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Argreeing to Aid

Stories about organizations or people agreeing on a plan to help others out

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African Union Pledges to Reinforce Somalia Force

  • Jul 27, 2010
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BBC Article:

At a summit in Uganda, they approved a request to send 2,000 more troops to the Somali capital Mogadishu.

Rules of engagement are to be changed to allow the troops to fire first if they are facing imminent attack.

Ugandan President Yoweri Museveni had wanted a tougher mandate to "eliminate" the al-Qaeda linked group that allowed forces to go on the offensive.

He told the BBC that AU peacekeepers were "confused" by the current mandate.

"They don't understand what they are doing. So they need a robust answer, a robust incisive answer," he said.

Dozens of people were killed two weeks ago in twin bomb attacks in Uganda's capital, Kampala, which al-Shabab said it had carried out.

Mr Museveni's call for the AU force to be able to go on the offensive against al-Shabab was not taken up by the African Union leaders, but the force will now be able to carry out pre-emptive attacks against the hard-line Islamist insurgents.

The summit also approved requests for new equipment for the force.

Troops from Uganda form a large part of the AU's 6,000-strong peacekeeping mission in Somalia. Burundi is the only other country to contribute to the force, known as Amisom.

BBC East Africa correspondent Will Ross says the extra 2,000 troops are likely to come from Guinea and Djibouti - as previously announced - but precise numbers and dates for their deployment remain unclear.

Before the Kampala summit, Somalia's embattled UN-backed government had asked for troops from Muslim countries to prevent al-Shabab portraying the AU force as "infidels".

Both Guinea and Djibouti have Muslim majorities.

The government, backed by the AU, controls only a few parts of the capital, Mogadishu, while al-Shabab and its allies run much of southern Somalia.

The African leaders gathered in Kampala amid tight security and a heavy military presence.

They observed a two-minute silence for the victims of the 11 July bomb attacks, which targeted people who were watching the football World Cup final at a Kampala restaurant and a sports ground.

Mr Museveni told AU delegates that "many of the organisers" of the attack had been arrested and their interrogation was "yielding very good information".

In a statement released before the meeting, Mr Museveni said the attacks would worsen al-Shabab's situation.

"These reactionary groups have now committed aggression against our country," the statement said. "We have a right of self-defence. We shall now go for them."

Our correspondent says there is concern that any offensive against al-Shabab could increase the number of civilian deaths and make the AU mission extremely unpopular with the Somali population.

This too stood out to me in my daily news cycle. Somalia has been a troubled country for years now and for at least the past year has been in the news multiple times a week, not to mention making a very high appearance on the failed states index (#1). Therefore, there has been much debate about what plan of action to take, how international forces should intervene-if any- and what would be the consequence of letting Somalia just fail- would their be a new terrorists group in power?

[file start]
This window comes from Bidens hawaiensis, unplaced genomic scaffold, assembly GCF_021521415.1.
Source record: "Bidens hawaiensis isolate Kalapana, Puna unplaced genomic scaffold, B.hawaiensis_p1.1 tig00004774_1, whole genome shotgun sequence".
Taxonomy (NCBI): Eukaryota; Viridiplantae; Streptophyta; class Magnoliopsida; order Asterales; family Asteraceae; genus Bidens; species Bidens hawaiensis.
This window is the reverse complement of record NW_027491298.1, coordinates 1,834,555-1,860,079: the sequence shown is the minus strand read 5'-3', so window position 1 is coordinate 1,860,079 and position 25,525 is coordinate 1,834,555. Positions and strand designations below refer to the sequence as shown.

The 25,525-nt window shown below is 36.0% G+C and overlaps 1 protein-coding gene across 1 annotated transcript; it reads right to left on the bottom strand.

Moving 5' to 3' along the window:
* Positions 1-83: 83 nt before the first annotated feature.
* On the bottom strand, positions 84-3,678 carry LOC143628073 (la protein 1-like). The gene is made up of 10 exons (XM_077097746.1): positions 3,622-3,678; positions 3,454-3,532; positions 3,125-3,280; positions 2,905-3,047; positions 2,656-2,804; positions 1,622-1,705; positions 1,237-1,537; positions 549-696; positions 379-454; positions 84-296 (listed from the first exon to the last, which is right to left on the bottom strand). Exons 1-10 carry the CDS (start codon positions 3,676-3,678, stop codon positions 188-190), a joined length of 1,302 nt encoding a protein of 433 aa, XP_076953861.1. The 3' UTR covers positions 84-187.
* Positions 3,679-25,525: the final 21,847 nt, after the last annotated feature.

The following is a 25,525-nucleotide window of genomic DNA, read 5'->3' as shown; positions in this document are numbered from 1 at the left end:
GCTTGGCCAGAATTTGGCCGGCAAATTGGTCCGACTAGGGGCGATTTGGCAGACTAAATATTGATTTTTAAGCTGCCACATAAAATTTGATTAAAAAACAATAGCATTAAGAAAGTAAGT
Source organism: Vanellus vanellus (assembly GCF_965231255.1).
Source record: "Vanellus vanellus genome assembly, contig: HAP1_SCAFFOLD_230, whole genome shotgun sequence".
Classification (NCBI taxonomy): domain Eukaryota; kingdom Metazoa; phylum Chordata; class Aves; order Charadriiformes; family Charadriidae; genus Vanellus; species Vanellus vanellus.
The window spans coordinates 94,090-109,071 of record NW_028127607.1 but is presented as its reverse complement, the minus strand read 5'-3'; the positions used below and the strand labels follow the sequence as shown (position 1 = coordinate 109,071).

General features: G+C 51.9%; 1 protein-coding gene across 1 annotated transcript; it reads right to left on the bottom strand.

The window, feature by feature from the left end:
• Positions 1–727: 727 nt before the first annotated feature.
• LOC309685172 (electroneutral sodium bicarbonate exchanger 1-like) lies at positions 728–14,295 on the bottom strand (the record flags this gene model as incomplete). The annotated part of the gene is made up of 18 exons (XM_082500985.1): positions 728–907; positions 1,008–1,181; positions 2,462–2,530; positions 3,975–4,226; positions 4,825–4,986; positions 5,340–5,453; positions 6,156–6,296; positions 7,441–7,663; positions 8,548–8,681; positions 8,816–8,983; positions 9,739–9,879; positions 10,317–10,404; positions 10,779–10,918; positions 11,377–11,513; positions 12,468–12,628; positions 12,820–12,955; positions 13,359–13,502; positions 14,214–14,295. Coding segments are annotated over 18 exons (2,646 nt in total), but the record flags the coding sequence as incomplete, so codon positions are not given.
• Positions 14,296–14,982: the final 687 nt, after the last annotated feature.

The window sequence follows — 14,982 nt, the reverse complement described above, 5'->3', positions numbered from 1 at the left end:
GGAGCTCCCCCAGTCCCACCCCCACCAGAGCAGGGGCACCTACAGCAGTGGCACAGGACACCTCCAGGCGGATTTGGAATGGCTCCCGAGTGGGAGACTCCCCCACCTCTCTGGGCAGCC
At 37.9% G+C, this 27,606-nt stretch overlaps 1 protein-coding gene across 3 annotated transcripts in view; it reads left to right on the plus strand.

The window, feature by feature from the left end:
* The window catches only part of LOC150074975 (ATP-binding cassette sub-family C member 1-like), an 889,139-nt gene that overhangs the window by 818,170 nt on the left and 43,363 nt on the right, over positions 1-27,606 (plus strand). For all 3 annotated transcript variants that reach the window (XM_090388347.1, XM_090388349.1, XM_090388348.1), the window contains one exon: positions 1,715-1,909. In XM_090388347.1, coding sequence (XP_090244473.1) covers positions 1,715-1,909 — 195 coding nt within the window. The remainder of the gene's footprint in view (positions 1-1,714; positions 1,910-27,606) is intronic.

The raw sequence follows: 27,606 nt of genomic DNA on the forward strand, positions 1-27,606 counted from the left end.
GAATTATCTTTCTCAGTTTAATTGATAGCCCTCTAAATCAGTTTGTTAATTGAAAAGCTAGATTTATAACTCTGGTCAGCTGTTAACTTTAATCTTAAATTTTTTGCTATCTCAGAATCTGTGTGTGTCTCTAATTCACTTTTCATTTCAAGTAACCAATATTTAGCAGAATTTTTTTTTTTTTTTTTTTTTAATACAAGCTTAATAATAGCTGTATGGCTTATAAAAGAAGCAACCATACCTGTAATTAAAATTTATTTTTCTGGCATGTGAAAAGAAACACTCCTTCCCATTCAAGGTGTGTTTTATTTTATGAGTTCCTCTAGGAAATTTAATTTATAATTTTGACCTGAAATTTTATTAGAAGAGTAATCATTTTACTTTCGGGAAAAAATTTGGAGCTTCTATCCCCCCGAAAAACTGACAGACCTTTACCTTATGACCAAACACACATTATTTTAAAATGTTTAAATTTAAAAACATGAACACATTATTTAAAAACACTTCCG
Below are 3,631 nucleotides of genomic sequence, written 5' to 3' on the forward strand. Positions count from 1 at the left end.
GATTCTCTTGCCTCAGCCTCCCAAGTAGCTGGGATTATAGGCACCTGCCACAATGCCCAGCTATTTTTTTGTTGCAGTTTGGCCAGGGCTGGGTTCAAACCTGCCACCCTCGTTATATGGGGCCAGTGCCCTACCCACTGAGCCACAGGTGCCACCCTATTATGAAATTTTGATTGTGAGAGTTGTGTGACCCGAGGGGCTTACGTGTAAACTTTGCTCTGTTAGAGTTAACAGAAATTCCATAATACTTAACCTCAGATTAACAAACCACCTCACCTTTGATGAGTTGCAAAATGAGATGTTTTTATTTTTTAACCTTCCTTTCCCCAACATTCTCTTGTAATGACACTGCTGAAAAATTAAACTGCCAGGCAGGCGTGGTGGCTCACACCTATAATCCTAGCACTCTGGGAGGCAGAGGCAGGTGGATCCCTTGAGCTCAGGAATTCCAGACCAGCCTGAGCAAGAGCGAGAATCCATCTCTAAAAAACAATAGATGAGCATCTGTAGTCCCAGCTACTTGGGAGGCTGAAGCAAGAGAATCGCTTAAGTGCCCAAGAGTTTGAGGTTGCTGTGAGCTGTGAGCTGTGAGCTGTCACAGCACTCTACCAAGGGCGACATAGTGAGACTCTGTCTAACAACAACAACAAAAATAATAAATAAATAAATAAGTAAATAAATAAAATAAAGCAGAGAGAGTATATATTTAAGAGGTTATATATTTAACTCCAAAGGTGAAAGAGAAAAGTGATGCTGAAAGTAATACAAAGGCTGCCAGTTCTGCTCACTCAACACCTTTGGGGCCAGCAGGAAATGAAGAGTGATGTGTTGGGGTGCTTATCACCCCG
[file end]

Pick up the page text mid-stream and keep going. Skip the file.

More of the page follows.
Here the African Union (AU) has somewhat found a middle ground on the course of action they intend to take. They changed the mandate to allow for pre-emptive defense for troops. Although this is a step in itself, seeing the AU, first act and then agree, I do not believe it is enough. Sending more troops will not solve the problem and coincedentially I also came across an Op-ed from the NY Times today that speaks more to the position I hold.  A strategy of “constructive disengagement” — in which the international community would extricate itself from Somali politics, but continue to provide development and humanitarian aid and conduct the occasional special forces raid against the terrorists. 

This option of talking with the enemy does not only make sense on a rational scale, but a monetary one as well. Countries, even teh U.S., cannot afford to keep draining funds towards troops, when it has already proved to be insufficient and in fact, backfired with Ethopian troops raiding and raping instead of protecting.As Bronwyn Bruton (Op-ed piece) points out, the U.S.should reach out to first moderatists within Al Shabab considering that most SOmalias want the extremists out. I can attest to this having a personal friend who is a refugee in Kenya and wants to return home. Considering most of the Somalia population has now been forced to flee their homes and country, there is support within those numbers to kick teh extremists out (and not in a literal sense), but a negotiative one. 

I acknowledge this may not be the most feasible option, but I think all options must be exhausted before more troops are added and violence is escalted even further. 
African Union Pledges to Reinforce Somalia Force

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About the reviewer
Laura ()
Ranked #308
My name is Laura, I am currently living in D.C. and attend American University. I am originally from Staten Island, NY. I am majoring in International Relations with a focus in Peace and Conflict Resolution. … more
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